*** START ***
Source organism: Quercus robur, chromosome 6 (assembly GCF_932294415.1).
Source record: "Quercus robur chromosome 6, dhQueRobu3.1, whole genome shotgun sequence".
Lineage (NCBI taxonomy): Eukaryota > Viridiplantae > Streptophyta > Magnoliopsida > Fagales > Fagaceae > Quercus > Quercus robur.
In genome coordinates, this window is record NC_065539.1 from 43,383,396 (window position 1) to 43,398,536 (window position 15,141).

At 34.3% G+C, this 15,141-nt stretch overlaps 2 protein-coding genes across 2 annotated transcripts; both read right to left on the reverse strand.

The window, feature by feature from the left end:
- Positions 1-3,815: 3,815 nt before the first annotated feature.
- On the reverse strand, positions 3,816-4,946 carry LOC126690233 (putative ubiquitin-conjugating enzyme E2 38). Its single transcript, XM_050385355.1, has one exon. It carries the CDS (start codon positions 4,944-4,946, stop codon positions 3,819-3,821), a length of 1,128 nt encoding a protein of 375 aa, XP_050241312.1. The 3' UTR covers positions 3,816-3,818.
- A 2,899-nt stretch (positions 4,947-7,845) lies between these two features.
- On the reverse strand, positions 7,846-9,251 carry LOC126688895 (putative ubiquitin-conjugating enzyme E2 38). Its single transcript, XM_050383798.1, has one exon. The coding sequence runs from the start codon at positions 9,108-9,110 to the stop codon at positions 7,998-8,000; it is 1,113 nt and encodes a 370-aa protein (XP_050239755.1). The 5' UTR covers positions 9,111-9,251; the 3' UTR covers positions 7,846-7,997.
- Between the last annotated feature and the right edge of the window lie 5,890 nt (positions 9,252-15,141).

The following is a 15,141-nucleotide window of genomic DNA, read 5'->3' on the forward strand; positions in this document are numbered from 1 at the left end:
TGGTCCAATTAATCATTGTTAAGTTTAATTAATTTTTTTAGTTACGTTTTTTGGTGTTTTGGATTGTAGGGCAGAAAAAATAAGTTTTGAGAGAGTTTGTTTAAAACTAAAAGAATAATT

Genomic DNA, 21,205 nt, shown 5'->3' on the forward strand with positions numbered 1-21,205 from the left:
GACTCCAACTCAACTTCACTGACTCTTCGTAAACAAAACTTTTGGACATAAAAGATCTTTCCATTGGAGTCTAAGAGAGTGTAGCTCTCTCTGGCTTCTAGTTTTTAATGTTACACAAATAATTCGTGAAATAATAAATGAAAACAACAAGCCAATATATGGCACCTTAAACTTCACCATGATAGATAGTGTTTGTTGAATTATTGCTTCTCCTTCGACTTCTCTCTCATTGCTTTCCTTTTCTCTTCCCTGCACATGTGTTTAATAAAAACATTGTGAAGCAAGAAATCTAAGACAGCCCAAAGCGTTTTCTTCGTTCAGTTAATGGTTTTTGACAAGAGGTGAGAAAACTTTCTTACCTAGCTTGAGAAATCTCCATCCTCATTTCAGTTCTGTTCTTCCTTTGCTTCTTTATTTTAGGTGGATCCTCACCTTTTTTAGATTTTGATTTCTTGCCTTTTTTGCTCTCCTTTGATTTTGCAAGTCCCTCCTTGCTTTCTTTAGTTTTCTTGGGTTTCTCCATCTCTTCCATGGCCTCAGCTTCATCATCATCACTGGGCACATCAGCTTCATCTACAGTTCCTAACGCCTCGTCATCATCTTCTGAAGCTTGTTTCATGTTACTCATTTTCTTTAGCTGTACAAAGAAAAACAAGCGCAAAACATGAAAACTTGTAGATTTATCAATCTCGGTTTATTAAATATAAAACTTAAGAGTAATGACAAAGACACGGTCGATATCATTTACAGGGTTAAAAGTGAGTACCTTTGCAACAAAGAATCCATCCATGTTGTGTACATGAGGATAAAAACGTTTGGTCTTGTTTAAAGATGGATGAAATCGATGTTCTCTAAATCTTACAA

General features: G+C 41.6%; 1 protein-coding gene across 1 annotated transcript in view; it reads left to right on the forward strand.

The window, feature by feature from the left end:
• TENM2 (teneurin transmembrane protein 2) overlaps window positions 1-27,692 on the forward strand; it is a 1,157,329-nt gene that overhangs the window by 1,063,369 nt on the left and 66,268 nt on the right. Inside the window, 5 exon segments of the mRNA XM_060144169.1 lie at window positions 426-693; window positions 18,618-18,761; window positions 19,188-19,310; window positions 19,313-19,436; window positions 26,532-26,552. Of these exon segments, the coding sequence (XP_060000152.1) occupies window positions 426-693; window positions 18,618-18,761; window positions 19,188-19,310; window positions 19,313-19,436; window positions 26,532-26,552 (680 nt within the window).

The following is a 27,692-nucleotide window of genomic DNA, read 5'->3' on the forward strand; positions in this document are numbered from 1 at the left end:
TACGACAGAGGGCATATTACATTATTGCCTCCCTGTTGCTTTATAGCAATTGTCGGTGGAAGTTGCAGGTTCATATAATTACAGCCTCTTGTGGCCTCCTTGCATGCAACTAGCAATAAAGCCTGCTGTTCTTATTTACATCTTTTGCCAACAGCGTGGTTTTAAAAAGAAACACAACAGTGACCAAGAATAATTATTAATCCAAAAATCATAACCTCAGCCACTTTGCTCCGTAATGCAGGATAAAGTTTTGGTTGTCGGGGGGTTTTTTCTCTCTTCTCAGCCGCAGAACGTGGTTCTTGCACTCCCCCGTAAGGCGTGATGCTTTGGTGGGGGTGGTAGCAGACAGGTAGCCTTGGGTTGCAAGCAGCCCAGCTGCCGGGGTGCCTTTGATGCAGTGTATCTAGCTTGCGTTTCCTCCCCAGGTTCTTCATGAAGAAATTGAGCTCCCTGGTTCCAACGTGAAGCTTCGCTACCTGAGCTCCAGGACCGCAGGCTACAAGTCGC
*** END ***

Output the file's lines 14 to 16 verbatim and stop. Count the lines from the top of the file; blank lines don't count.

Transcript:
Genomic DNA, 21,205 nt, shown 5'->3' on the forward strand with positions numbered 1-21,205 from the left:
GACTCCAACTCAACTTCACTGACTCTTCGTAAACAAAACTTTTGGACATAAAAGATCTTTCCATTGGAGTCTAAGAGAGTGTAGCTCTCTCTGGCTTCTAGTTTTTAATGTTACACAAATAATTCGTGAAATAATAAATGAAAACAACAAGCCAATATATGGCACCTTAAACTTCACCATGATAGATAGTGTTTGTTGAATTATTGCTTCTCCTTCGACTTCTCTCTCATTGCTTTCCTTTTCTCTTCCCTGCACATGTGTTTAATAAAAACATTGTGAAGCAAGAAATCTAAGACAGCCCAAAGCGTTTTCTTCGTTCAGTTAATGGTTTTTGACAAGAGGTGAGAAAACTTTCTTACCTAGCTTGAGAAATCTCCATCCTCATTTCAGTTCTGTTCTTCCTTTGCTTCTTTATTTTAGGTGGATCCTCACCTTTTTTAGATTTTGATTTCTTGCCTTTTTTGCTCTCCTTTGATTTTGCAAGTCCCTCCTTGCTTTCTTTAGTTTTCTTGGGTTTCTCCATCTCTTCCATGGCCTCAGCTTCATCATCATCACTGGGCACATCAGCTTCATCTACAGTTCCTAACGCCTCGTCATCATCTTCTGAAGCTTGTTTCATGTTACTCATTTTCTTTAGCTGTACAAAGAAAAACAAGCGCAAAACATGAAAACTTGTAGATTTATCAATCTCGGTTTATTAAATATAAAACTTAAGAGTAATGACAAAGACACGGTCGATATCATTTACAGGGTTAAAAGTGAGTACCTTTGCAACAAAGAATCCATCCATGTTGTGTACATGAGGATAAAAACGTTTGGTCTTGTTTAAAGATGGATGAAATCGATGTTCTCTAAATCTTACAA

General features: G+C 41.6%; 1 protein-coding gene across 1 annotated transcript in view; it reads left to right on the forward strand.